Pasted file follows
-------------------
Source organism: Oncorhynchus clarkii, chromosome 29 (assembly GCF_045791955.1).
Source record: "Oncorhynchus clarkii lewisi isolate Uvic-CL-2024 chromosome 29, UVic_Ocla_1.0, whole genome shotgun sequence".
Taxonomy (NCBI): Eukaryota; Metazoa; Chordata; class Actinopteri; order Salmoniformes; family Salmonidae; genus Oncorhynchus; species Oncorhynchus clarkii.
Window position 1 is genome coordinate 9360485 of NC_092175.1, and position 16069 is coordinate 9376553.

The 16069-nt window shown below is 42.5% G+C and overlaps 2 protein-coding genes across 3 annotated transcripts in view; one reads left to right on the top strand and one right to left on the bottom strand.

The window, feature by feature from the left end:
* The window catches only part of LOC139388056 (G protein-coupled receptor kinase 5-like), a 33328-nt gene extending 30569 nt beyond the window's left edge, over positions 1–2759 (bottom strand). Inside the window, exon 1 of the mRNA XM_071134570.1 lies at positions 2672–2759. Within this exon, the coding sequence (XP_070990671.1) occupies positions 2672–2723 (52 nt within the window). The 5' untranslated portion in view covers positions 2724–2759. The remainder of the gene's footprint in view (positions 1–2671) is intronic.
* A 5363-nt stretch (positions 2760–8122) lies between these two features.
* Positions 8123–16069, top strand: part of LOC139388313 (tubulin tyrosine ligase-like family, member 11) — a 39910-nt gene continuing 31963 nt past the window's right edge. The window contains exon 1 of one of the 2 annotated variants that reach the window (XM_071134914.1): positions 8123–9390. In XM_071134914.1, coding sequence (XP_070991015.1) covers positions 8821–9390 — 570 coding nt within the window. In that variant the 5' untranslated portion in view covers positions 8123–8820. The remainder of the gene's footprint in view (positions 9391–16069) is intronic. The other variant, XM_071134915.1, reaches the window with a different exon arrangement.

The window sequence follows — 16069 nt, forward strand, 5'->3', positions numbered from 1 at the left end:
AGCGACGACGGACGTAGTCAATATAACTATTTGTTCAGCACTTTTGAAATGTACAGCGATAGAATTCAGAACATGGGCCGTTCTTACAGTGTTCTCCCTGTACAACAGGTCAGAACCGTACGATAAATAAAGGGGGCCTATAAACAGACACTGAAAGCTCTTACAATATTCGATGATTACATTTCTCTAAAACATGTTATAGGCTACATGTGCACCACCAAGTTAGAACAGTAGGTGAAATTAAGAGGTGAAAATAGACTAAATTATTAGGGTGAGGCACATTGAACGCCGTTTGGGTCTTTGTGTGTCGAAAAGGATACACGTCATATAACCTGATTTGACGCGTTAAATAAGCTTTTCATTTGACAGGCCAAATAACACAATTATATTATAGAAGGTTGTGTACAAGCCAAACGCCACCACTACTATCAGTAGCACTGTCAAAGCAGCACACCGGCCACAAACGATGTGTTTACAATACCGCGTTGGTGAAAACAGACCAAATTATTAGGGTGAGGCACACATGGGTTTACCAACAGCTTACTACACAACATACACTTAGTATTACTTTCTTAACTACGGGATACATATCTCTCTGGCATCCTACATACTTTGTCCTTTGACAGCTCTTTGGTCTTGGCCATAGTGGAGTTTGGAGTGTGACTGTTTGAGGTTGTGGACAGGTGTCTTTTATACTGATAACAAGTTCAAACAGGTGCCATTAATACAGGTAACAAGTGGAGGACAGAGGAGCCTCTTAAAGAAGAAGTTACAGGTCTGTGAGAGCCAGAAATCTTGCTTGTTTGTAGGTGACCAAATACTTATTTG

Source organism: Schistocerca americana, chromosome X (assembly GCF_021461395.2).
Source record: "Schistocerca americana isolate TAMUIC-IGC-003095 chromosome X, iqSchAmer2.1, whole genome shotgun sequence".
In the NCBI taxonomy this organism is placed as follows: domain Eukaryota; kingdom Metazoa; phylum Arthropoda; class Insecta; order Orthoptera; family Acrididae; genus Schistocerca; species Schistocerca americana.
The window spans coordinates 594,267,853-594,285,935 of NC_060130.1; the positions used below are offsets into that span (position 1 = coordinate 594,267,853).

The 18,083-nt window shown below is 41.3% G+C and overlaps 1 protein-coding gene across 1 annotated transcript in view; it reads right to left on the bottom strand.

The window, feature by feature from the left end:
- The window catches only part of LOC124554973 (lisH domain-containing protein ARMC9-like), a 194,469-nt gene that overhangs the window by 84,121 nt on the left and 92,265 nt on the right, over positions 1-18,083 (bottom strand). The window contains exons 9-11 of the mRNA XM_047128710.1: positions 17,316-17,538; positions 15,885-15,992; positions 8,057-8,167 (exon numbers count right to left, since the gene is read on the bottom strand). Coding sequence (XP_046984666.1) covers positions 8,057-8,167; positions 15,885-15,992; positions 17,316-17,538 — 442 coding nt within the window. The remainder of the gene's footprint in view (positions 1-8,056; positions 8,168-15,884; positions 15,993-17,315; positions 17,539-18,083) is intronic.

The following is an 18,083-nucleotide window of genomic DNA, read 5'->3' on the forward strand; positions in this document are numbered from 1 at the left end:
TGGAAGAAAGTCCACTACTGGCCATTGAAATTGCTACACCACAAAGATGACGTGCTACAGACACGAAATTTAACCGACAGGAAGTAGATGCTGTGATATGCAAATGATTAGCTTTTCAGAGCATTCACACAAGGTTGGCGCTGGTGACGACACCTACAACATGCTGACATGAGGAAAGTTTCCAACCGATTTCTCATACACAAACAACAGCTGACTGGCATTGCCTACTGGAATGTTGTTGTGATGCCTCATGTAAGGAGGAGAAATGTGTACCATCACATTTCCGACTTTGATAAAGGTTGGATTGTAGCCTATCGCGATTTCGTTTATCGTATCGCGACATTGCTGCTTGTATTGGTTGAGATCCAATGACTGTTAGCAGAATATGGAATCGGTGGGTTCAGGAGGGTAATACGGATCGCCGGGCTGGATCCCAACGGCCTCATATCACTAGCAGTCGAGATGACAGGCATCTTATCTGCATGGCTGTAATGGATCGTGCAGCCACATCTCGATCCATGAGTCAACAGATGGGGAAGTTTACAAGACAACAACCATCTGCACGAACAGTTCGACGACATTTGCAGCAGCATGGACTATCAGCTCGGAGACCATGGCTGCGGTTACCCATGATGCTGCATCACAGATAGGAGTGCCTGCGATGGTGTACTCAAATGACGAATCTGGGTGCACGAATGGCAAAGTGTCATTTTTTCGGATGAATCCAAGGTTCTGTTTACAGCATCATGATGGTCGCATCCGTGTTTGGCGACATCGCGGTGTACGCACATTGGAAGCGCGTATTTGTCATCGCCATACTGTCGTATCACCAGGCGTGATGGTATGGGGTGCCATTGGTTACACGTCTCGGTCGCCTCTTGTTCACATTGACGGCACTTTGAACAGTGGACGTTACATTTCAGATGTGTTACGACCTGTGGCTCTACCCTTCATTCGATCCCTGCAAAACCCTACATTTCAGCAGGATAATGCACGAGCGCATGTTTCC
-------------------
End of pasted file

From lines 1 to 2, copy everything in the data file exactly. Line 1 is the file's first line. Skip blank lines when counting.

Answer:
Source organism: Oncorhynchus clarkii, chromosome 29 (assembly GCF_045791955.1).
Source record: "Oncorhynchus clarkii lewisi isolate Uvic-CL-2024 chromosome 29, UVic_Ocla_1.0, whole genome shotgun sequence".